Friday, August 12, 2016

Facing the problem of mass incarceration part 1

We have a crisis in America, we are incarcerating at such a high rate our prisons and jails are becoming overcrowded and our mentally ill youth are struggling even more after incarceration. So let's dig deep into the research and then let's take a look at some alternatives. This is Part 1 of a 5 part series on the problem of incarcerating our youth.

Approximately 100,000 youths are currently incarcerated in the US[1], Just over two million youth under the age of 18 were arrested in 2008.

About two-thirds of the nation’s juvenile inmates or 92,854 in 2006, have at least one mental illness.[2]Of these two million, about 95 percent had not been accused of violent crimes, such as murder, rape, or aggravated assault. In 2010, of the nearly 100,000 youth under the age of 18 who were serving time in a juvenile residential placement facility, 26 percent had been convicted of property crimes only, such as burglary, arson, or theft.[1]

Every state in America has different laws on transferring  juveniles to adult court here are the states and their age restrictions;

No minimum age requirements;[3]
Alaska, Arizona, Delaware, Dist. of Columbia, Florida, Hawaii, Indiana, Maine, Maryland,
Nebraska, Pennsylvania, Rhode Island, South Carolina, South Dakota, Tennessee, West Virginia

Age10; Kansas, Vermont, Wisconsin

Age 12; Colorado, Missouri, Montana

Age 13; Illinois, Mississippi, New Hampshire, New York, North Carolina, Wyoming

Age 14; Alabama, Arkansas, California, Connecticut, Iowa, Kentucky, Louisiana, Massachusetts, Michigan, Minnesota, New Jersey, North Dakota, Ohio, Texas, Utah, Virgina

Age 15; New Mexico

California was at the forefront of the spiral towards imprisonment rather than treatment, when it turned its back on community based mental health programs. As usual, what started in California spread throughout the country. In 1971 there were 20,000 people in California prisons; by 2010 the population had increased to 162,000 people, of which 45 percent are estimated to be mentally ill. [4]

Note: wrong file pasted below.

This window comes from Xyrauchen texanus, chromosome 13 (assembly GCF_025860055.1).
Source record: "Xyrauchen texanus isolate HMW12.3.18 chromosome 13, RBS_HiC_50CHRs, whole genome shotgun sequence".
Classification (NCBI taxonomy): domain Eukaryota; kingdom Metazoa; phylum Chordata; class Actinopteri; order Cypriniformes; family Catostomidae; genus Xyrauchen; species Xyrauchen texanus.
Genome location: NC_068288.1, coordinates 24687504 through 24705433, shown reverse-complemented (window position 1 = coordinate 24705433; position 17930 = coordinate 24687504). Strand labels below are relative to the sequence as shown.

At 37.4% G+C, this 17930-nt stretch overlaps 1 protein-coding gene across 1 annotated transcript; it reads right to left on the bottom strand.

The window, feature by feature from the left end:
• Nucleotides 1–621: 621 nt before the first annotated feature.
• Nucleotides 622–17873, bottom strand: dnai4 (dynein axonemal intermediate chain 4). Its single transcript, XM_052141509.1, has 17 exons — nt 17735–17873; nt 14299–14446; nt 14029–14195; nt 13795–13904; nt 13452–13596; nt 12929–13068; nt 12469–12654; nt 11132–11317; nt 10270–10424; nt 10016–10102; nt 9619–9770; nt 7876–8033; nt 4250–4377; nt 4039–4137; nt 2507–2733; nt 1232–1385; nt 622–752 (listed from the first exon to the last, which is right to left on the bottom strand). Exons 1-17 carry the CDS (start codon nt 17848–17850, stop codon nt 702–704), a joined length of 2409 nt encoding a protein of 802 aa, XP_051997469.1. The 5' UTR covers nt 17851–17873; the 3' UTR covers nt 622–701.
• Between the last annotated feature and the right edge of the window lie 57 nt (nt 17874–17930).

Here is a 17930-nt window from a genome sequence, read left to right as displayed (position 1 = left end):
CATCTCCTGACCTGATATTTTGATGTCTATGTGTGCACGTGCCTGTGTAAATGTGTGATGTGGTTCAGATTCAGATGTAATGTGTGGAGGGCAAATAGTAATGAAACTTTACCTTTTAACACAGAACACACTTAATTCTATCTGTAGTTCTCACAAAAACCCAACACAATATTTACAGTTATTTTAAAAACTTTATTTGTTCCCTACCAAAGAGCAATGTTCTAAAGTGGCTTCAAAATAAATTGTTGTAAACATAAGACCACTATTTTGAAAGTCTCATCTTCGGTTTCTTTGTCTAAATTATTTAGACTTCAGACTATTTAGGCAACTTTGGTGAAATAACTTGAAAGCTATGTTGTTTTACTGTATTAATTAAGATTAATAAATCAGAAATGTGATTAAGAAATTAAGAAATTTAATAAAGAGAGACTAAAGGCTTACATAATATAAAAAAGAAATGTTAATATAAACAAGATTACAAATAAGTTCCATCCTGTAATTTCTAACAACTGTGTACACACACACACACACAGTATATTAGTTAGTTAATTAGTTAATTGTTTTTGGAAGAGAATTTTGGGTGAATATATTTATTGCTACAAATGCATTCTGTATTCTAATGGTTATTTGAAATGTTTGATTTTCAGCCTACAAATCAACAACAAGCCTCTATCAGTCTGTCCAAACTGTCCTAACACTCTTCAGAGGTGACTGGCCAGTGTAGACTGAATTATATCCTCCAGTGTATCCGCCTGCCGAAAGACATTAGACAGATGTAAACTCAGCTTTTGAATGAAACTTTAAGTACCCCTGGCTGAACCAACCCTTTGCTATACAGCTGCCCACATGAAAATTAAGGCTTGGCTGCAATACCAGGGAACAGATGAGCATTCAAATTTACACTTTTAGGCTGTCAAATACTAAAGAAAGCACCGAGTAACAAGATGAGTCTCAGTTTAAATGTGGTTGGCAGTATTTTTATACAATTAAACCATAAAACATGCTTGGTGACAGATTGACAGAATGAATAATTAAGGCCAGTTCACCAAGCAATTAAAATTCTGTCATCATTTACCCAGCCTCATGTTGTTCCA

One psychologist found that for one-third of incarcerated youth diagnosed with depression, the onset of the depression occurred after they began their incarceration, and another suggests that poor mental health, and the conditions of confinement together conspire to make it more likely that incarcerated teens will engage in suicide and self-harm. [5]

Juveniles are 5 times as likely to be sexually assaulted in adult rather than juvenile facilities. Often within 48 hours of incarceration. [6]

Increasingly, research points to the negative effects of incarcerating youth offenders, particularly in adult facilities. Literature published since 2000 suggests that incarceration fails to meet the developmental and criminogenic needs of youth offenders and is limited in its ability to provide appropriate rehabilitation. Incarceration often results in negative behavioral and mental health consequences, including ongoing engagement in offending behaviors and contact with the justice system. Although incarceration of youth offenders is often viewed as a necessary means of public protection, research indicates that it is not an effective option in terms of either cost or outcome. The severe behavioral problems of juvenile offenders are a result of complex and interactive individual and environmental factors, which elicit and maintain offending behavior. [7]

David Gottesman and Susan Wile Schwarz[1]
Solomon Moore[2]
WGBH educational foundation[3]
Standford Law School, California State Senate pro Tem, Darrell Steinberg Stanford Law School Professor, David Mills Stanford Law School Three Strikes Project Director, Michael Romano[4]
Justice Policy Institute[5] 
The prison rape elimination act of 2003, Justice policy institute[6]
 Anna Aizer Brown University and NBER Joseph J. Doyle, Jr. MIT and NBER, 
 Psychology Department, University of Auckland, New Zealand[7] 

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